A Portland food scraps recycler has won a regional award from the Environmental Protection Agency.

Garbage to Garden won a merit award in the business category at the annual awards by the New England office of the EPA.

Garbage to Garden collects an average of 21 tons of food scraps daily from households, businesses and schools, composting the waste for use in gardens around southern Maine. The organization also educates students and others on the benefits of composting and recycling and donates compost to schools and community gardens.

The organization collects the food scraps in buckets that the organization picks up door-to-door from households, schools and others, the EPA said.

“Garbage to Garden’s curbside composting has become much greater than the sum of its parts,” the EPA said in a statement announcing the award.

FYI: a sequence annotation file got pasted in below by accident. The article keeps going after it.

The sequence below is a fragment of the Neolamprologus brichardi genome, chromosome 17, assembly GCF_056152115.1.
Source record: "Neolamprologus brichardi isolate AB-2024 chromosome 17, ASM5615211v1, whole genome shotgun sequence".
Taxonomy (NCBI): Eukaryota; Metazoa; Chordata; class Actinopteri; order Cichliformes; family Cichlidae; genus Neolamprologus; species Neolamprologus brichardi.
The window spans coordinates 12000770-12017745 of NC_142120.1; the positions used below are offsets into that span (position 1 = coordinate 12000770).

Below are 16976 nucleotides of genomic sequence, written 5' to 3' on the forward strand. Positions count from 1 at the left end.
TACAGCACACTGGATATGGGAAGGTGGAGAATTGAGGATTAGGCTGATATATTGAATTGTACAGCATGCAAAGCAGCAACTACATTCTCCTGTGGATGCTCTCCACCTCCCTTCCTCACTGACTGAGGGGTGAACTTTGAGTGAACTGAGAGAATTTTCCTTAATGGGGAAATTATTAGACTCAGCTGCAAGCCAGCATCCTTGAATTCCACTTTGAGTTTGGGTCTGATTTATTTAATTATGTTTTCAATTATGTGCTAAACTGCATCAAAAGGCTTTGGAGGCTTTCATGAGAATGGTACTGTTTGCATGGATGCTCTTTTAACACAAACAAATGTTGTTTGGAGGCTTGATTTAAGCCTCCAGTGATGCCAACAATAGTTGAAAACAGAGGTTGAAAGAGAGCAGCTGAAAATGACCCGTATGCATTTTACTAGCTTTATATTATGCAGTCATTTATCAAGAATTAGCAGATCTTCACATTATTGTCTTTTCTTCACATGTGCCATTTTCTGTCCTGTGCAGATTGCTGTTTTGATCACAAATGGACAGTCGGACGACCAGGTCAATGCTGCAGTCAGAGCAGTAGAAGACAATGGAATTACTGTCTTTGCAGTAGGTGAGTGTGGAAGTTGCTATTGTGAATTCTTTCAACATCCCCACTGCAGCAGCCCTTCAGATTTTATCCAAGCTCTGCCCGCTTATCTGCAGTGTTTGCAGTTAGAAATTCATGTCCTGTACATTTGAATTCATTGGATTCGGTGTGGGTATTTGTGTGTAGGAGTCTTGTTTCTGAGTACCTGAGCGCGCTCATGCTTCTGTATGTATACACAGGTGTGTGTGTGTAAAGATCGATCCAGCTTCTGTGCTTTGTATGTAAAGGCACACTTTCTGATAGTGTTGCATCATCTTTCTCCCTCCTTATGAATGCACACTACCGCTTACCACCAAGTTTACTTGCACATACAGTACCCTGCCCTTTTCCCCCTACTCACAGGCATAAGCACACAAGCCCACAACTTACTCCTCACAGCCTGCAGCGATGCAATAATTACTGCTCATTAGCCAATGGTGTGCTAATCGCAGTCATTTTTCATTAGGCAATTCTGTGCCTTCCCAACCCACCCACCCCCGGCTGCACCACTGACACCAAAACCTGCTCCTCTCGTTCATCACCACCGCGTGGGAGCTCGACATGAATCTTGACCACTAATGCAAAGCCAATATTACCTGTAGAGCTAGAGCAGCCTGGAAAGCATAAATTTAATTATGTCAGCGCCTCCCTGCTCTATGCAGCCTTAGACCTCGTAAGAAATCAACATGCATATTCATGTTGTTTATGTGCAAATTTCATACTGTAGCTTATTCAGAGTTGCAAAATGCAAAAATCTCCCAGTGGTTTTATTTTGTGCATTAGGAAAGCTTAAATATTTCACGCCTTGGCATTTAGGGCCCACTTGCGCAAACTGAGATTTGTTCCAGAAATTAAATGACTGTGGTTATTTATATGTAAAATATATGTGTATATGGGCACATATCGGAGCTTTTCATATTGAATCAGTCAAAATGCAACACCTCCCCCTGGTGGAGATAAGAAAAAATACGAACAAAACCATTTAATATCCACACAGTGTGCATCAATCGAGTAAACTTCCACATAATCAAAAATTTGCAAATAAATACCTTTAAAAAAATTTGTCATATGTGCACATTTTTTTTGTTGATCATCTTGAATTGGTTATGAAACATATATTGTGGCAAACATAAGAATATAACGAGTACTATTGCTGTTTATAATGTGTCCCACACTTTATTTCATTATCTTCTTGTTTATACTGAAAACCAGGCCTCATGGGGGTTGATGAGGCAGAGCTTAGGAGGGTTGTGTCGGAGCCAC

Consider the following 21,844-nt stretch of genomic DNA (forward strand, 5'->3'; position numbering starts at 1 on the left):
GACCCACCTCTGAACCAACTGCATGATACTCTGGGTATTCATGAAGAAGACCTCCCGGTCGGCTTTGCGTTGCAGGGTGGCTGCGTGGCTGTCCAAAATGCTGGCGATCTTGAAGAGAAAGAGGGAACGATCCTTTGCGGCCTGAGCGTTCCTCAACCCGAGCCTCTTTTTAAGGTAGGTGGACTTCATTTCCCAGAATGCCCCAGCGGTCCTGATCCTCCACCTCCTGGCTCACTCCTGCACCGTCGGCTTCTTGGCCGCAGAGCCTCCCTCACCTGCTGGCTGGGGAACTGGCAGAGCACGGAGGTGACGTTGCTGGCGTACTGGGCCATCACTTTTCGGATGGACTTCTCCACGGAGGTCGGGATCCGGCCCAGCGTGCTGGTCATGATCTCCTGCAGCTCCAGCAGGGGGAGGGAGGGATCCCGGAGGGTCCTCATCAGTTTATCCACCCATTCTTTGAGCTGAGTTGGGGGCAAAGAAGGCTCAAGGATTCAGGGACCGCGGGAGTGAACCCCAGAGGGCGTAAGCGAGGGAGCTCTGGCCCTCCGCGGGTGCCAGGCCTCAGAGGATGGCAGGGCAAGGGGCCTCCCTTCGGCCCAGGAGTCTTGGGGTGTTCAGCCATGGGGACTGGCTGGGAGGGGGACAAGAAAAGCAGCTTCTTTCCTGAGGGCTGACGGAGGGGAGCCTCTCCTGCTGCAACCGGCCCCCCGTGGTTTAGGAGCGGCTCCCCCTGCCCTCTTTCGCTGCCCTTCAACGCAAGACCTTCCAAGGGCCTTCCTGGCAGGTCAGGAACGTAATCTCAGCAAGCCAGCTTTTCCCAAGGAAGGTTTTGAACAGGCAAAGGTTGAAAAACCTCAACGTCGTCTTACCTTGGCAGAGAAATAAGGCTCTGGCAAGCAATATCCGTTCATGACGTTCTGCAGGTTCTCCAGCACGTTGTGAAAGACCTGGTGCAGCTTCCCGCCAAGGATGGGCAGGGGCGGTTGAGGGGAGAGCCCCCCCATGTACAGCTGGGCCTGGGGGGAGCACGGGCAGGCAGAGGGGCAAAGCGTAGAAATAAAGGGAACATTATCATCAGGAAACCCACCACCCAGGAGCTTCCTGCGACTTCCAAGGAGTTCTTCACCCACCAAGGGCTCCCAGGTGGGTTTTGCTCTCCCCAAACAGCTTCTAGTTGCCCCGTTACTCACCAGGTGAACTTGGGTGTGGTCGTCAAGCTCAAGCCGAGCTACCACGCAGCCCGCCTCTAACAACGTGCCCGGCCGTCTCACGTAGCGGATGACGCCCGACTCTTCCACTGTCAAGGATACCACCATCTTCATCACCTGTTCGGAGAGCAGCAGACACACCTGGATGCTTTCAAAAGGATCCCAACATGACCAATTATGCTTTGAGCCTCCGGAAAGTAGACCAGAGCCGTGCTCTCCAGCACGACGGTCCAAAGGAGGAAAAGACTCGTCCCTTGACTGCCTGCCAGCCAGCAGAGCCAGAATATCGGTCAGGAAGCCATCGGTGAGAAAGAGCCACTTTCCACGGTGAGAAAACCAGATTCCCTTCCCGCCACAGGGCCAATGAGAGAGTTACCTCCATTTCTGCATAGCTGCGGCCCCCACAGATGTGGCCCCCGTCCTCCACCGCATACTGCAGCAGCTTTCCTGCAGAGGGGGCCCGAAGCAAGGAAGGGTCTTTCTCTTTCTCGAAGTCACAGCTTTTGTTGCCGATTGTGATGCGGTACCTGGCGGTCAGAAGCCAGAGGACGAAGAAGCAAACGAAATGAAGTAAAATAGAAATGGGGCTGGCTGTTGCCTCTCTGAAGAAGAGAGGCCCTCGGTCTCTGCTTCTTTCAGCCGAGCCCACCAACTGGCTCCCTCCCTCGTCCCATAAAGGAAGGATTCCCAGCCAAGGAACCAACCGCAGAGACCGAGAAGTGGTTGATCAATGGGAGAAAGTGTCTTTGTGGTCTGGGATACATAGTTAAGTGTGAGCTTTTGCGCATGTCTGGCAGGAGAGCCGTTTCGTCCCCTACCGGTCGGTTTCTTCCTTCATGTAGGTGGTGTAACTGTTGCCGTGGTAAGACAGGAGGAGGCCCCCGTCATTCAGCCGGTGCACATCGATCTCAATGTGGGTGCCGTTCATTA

Two individuals from Maine also were honored among the 25 EPA award recipients Tuesday.

John Banks was recognized with a lifetime achievement award. Banks was director of the Penobscot Indian Nation’s Department of Natural Resources when the Nation was first recognized in 1980. The department has a comprehensive water quality monitoring program and operates projects designed to reduce runoff along the Penobscot River and other bodies of water, in addition to overseeing cleanup of 440 acres of contaminated lands.

Matthew Scott of Belgrade also received a lifetime achievement award, recognizing his work as a biologist with the state and after he retired. Scott formed a volunteer program to monitor the water quality of Maine lakes and helped lead the creation of a biological monitoring program to assess water quality and a nutrient management model.

After retiring from the state Department of Environmental Protection, Scott became executive director of the Maine Low-Level Radioactive Waste Commission and later led Project SHARE, creating watershed councils for five major rivers in the state. He also served on the Board of Environmental Protection, a citizen board providing oversight to the Maine DEP, for eight years.

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